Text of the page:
So when you are world-building for your next WIP, don’t get bogged down in creating the ancient and medieval history of your world and lists of ancient kings. What do you actually need to get that WIP done? Don’t write a 20-page account of your world’s Weavers’ Guild if no one in your story is a weaver! That just wastes your time.

What do you nned to tell your story? If your main character lives in a small town and stays there, you don’t need to flesh out the kingdom next door, or even the capital city of your character’s kingdom. You just need names for the kingdom and the capital city. If there is ‘magic’ in your world, but none of your characters actually can do magic, you don’t need to work out the details of ‘magical’ lore for your world. If there are spaceships or dragons or portals to other places in your story, you will need to work out the details of that.

You need to create just the right amount of world-building for the story before you start the first draft, or maybe you will create things as you need them. You must remember that the WIP you are obsessing about right now may not be your whole writing career. For your next book, you might have an entirely different world. So don’t get too bogged down in this one.

Exercise: If you have a copy of Rebekah Loper’s book, read it or skim-read it with a notebook at hand. Write down the topics that you will need the most in world-building for your next WIP. After you finish, try to narrow down your list to 3 topics. And then decide what aspects of those three topics are the most needed for your story. Work on those. (How do you work on those? Some writers will write little essays on their world-building topics, others will write these things into their scenes. Do whatever works for the kind of writer you are turning out to be.)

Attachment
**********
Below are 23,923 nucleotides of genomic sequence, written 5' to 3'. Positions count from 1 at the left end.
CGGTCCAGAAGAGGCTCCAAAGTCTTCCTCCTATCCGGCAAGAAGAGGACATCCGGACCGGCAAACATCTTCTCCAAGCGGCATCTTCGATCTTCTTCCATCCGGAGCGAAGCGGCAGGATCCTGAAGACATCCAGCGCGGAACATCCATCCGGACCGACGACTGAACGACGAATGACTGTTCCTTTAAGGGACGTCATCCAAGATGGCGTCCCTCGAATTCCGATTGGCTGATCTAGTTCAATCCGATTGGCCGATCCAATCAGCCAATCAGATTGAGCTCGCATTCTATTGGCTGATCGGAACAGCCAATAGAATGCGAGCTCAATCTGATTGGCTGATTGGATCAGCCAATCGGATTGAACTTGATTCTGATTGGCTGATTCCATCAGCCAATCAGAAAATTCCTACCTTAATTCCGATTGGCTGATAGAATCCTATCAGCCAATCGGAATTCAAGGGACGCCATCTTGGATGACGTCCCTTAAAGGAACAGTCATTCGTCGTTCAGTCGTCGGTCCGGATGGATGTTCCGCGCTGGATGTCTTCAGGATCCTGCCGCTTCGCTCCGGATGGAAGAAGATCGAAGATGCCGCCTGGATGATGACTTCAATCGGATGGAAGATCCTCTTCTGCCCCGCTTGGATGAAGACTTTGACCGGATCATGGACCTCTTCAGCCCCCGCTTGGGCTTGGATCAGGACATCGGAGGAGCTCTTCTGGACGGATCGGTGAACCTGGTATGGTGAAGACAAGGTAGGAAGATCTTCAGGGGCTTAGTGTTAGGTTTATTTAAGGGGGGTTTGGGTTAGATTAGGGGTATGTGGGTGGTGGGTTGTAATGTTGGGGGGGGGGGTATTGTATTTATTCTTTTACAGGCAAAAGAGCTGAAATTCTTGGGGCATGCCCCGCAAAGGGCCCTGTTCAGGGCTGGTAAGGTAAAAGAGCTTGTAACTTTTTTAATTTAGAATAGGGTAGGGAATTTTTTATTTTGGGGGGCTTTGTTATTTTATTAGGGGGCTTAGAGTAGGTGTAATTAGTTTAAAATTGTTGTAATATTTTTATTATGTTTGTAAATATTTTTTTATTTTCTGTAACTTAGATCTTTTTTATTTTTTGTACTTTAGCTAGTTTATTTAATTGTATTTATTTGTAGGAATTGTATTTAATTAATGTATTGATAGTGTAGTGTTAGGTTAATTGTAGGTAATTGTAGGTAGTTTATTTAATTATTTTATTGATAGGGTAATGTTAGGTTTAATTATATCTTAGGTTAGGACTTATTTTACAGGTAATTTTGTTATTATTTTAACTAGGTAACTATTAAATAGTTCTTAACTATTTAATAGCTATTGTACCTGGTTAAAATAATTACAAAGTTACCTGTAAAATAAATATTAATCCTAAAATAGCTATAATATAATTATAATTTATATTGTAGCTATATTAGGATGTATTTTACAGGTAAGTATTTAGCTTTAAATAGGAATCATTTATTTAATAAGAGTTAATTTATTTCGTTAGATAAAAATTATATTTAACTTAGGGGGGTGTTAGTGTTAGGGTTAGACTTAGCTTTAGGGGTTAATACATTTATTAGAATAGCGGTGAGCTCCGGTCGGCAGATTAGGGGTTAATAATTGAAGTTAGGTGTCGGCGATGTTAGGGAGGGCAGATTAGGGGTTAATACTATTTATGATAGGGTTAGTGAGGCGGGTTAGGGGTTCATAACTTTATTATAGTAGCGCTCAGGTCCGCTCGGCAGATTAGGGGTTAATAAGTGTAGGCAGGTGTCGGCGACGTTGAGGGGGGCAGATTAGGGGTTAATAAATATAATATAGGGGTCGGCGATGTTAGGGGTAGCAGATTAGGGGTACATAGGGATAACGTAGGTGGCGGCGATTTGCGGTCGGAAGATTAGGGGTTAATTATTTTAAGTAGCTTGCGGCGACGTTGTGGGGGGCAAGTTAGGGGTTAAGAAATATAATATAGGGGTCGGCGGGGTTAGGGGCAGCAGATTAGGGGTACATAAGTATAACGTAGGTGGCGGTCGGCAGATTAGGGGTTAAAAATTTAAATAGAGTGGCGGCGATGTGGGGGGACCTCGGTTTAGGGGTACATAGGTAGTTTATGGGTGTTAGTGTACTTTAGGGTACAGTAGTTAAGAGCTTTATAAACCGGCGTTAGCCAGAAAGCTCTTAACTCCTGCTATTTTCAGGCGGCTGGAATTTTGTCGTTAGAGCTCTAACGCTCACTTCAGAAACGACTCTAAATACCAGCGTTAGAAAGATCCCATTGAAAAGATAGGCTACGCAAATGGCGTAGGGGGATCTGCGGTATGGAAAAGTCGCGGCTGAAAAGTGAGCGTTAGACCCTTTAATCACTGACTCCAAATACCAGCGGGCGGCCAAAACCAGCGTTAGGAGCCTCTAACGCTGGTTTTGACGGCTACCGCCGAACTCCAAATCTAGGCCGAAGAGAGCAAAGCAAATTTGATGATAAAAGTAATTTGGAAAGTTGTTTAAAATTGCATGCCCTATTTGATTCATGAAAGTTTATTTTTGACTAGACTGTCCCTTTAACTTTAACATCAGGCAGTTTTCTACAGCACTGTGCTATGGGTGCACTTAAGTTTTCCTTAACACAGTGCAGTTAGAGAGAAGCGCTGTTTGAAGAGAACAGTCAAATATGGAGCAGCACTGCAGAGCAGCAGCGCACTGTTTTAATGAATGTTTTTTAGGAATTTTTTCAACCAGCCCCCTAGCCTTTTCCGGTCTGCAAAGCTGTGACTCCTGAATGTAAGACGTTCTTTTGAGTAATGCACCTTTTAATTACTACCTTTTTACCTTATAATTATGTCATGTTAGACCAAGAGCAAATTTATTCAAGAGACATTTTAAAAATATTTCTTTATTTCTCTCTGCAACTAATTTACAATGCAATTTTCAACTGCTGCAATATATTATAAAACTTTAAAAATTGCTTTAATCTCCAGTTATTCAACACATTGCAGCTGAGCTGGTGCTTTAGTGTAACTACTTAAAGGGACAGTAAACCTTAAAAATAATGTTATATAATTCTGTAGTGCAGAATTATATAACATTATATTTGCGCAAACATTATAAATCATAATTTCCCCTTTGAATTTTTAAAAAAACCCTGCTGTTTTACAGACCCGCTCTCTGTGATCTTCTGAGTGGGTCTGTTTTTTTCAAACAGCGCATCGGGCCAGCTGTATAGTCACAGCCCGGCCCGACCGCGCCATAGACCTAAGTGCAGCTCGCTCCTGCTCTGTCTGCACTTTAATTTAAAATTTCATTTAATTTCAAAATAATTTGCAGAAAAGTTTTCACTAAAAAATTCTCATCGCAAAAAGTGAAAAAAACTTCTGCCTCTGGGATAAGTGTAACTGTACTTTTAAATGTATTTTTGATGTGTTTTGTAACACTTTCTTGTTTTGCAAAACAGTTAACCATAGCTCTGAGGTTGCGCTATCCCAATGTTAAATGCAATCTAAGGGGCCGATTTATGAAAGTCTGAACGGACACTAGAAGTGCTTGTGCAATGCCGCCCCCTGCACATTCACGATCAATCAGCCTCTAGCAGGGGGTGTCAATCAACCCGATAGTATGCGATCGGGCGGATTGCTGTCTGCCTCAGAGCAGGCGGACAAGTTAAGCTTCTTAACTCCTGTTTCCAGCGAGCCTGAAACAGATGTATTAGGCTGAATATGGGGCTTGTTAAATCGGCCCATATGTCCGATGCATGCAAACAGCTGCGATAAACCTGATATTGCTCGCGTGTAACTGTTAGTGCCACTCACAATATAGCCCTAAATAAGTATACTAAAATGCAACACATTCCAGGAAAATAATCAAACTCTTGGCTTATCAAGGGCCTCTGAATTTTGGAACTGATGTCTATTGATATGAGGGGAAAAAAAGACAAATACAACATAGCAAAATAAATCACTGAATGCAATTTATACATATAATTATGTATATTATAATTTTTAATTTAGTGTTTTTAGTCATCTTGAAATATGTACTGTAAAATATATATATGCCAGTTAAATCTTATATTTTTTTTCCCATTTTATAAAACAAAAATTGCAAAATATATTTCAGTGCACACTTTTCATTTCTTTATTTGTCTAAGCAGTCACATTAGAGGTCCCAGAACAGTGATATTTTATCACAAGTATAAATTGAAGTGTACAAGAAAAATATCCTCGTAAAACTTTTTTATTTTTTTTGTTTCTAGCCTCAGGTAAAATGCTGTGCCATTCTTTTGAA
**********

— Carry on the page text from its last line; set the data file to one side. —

I have received a complaint from the country of Pakistan that my blog post ‘Was Mohammed a False Prophet?’ is blasphemy and ‘hate speech.’ I personally don’t think that asking questions about either Christianity or Islam is ‘hateful’ and that a believer’s faith can actually be strengthened by thinking about these things and seeking answers. I do not intend to take that post or my entire blog down as a result of this complaint. I hope WordPress will respect that.

Back to the 8-Minute Writing Plan

It’s happening again. Even though I intend to work on my WIP every day, I’m not writing every day. I put that writing task down on my daily to-do list right next to the ‘collect eggs from chicken pen’ and ‘wash dishes’ and ‘tend incubator,’ but I’m not actually doing my daily writing on a daily basis.

I have excuses. I’ve always been inconsistent, I have Asperger Syndrome, and I’ve had a recent stroke that messed up my life bigtime. But I should be able to get my writing habit back on track.

A few years ago, I discovered Monica Leonelle’s book, The 8-Minute Writing Habit. I’ve found it a great inspiration. Why 8 minutes? It’s a tiny block of time, even smaller than 10 minutes. It’s kind of hard to say you don’t have 8 minutes for something that’s important to you. And you can tuck in 8 minutes of anything into your day fairly easily.

Monica Leonelle advises that you do your 8 minutes as a timed writing session, or Pomodoro. Write in flow, don’t stop to ponder or to look things up in a dictionary. You can always go back and adjust those things later, when you have words on a page.

It’s good to write down your word counts for each of your 8 minute sessions. In time, you can see if you are increasing your writing speed.

To write more speedily, it helps to plan certain things out ahead of your writing sessions. Create names for characters and places, and keep these names on a list you can reference if you need to while writing. Even if you are a pantser, writing with minimal outline/planning, a few basic plans/ideas before the 8 minute session begins will help you get going and stay in flow.

You want to stay in flow, writing effortlessly, rather than in the state where you stop and start, look things up, get distracted. Do those things in a planning session beforehand or during the rewrite process. ‘Flow,’ in writing, is where you want to be.